¶6. At the time of his death, Dane was unmarried and had no children, so any distribution of the statutory wrongful-death damages must be distributed in equal shares to the second tier of statutory wrongful-death beneficiaries, which includes his mother, father, sisters and brothers, including half-blood siblings.[2] Because Dane's father had played no role in Dane's life, Kihyet filed a motion seeking to terminate his parental rights and to preclude him from sharing in the wrongful-death benefits.

¶7. On August 7, 2008, the chancellor granted the motion, declaring that David's parental rights were terminated, and that he was "precluded, enjoined[, ] and restrained from being a beneficiary of any Wrongful Death proceeds that may be recovered due to the wrongful death of DANE RICHARD EUBANKS." Because no appeal was taken from this ruling, we shall not address it.

¶8. At this point, Cecilia and Kihyet learned of the possibility that Dane's father had fathered two children-David Eubanks Jr. and Allison Eubanks-with Kathy May Huber. On December 12, 2008, Huber made an appearance in the chancery court proceedings through counsel, Jane Perry, on behalf of David Jr. and Allison. A DNA test confirmed that David Jr. and Allison were David Sr.'s children and Dane's half-siblings.

¶9. So Dane's statutory wrongful-death beneficiaries at the time of his death were his mother, Cecilia, his father, David Eubanks (whom the chancellor had precluded from recovery), a brother, Seth, a maternal half-brother, Aiden Borries, and a paternal half-brother, David Eubanks Jr. and half-sister, Allison Eubanks.

¶10. On March 11, 2009-after obtaining a chancery-court determination of Dane's wrongful-death beneficiaries (Cecilia, Seth, Aiden, David Jr., and Allison), but before filing a wrongful-death lawsuit-Kihyet reached a settlement in the amount of $100, 000 with Allstate Insurance Company, the tortfeasor's liability insurance carrier. This settlement was approved by the chancellor on September 29, 2009. From the $100, 000 proceeds, Kihyet received $40, 000 in attorney fees, and the remaining funds, after payment of expenses, were equally distributed to Dane's wrongful-death beneficiaries, as determined in the chancellor's March 11, 2009 order. The distribution of these settlement proceeds is not at issue in the case before us.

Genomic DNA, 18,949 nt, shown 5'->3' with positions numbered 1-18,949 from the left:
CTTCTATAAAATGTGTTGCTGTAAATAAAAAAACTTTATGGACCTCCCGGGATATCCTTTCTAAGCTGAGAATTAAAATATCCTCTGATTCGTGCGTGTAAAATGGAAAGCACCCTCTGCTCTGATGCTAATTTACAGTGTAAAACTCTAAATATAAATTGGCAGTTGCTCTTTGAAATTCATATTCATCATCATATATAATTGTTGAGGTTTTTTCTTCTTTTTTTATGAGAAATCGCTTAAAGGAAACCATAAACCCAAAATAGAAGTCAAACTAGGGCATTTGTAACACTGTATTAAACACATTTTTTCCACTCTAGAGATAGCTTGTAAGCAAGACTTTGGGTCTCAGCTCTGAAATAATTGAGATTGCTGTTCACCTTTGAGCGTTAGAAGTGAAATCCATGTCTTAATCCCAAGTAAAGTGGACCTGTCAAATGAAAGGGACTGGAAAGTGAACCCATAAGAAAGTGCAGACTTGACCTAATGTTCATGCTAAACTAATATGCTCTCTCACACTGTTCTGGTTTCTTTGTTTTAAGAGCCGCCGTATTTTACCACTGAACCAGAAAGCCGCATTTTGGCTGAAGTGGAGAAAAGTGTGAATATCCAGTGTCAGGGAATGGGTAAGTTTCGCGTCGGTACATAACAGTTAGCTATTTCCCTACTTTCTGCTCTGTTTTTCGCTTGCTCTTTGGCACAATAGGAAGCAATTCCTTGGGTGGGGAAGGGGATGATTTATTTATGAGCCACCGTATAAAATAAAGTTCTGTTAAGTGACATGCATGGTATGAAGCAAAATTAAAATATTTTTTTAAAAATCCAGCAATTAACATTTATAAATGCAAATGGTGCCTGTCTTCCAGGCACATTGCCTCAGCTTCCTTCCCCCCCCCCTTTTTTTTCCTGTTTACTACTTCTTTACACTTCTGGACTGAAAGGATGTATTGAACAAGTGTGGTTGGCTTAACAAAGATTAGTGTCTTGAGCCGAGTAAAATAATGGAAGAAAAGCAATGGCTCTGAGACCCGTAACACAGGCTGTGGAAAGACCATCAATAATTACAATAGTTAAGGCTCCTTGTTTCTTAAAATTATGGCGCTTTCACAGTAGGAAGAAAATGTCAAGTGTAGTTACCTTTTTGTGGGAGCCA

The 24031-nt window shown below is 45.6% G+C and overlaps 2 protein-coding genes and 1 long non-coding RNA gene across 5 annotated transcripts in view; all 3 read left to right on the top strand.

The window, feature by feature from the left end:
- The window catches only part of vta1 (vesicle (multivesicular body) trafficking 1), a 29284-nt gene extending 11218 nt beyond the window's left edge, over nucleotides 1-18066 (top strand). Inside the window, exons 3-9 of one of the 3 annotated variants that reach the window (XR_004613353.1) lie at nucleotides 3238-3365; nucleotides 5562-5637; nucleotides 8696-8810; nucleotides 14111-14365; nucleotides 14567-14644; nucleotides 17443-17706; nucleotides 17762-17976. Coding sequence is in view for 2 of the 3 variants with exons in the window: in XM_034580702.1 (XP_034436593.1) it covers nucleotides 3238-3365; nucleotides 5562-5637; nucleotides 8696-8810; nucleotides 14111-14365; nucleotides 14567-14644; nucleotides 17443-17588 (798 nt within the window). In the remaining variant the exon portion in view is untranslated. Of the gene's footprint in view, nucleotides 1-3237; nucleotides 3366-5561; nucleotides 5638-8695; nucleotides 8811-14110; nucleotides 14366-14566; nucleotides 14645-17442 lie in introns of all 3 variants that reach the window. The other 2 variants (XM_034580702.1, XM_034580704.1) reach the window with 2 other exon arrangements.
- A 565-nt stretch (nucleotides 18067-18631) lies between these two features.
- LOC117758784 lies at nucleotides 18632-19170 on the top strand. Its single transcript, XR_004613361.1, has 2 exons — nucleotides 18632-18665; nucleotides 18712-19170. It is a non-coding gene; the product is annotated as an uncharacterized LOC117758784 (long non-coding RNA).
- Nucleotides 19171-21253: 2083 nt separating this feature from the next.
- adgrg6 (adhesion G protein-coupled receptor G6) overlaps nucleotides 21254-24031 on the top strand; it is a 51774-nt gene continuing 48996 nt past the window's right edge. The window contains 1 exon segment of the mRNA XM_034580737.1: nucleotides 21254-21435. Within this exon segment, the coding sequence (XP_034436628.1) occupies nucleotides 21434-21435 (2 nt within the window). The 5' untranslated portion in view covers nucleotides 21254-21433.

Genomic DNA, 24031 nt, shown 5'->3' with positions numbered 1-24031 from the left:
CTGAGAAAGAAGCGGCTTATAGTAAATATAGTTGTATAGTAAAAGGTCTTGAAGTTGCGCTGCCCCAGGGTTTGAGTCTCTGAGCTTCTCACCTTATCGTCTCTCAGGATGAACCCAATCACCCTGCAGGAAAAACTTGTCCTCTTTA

¶11. Meanwhile, Cecilia- who was married to Dane's stepfather, Kenneth Borries- filed an uninsured-motorist claim against her husband's commercial-vehicle insurance carrier, Allstate, claiming that Dane was covered as a "foster child" under that policy. Allstate disagreed and filed a declaratory-judgment action in the United States District Court for the Southern District of Mississippi, asking the court to declare that no uninsured-motorist coverage existed for Dane under Borries's Allstate policy. The Estate and Cecilia filed a counterclaim arguing that Dane was covered by Borries's policy and that he was entitled to uninsured/underinsured-motorist insurance coverage.

¶12. Kihyet associated Vincent Castigliola Jr. as cocounsel to assist with the uninsured-motorist litigation against Allstate. Kihyet shared with Castigliola the $40, 000 fee already collected under the $100, 000 policy and agreed to split future attorneys' fees. The matter proceeded in federal court, with the Allstate attorneys battling Kihyet and Castigliola. We think it important to point out that Cecilia's attorneys never claim ed to be representing David Jr.'s or Allison's interests. During a later argument before the chancellor, Castigliola stated:

I represented as co-counsel with M r. Kihyet the administratrix of the estate and Cecilia was sued individually and the pleadings are attached more than once as exhibits. My representation dealt with the defense of the declaratory judgment action and the counterclaim directly asserted against Allstate Indemnity Company . . . .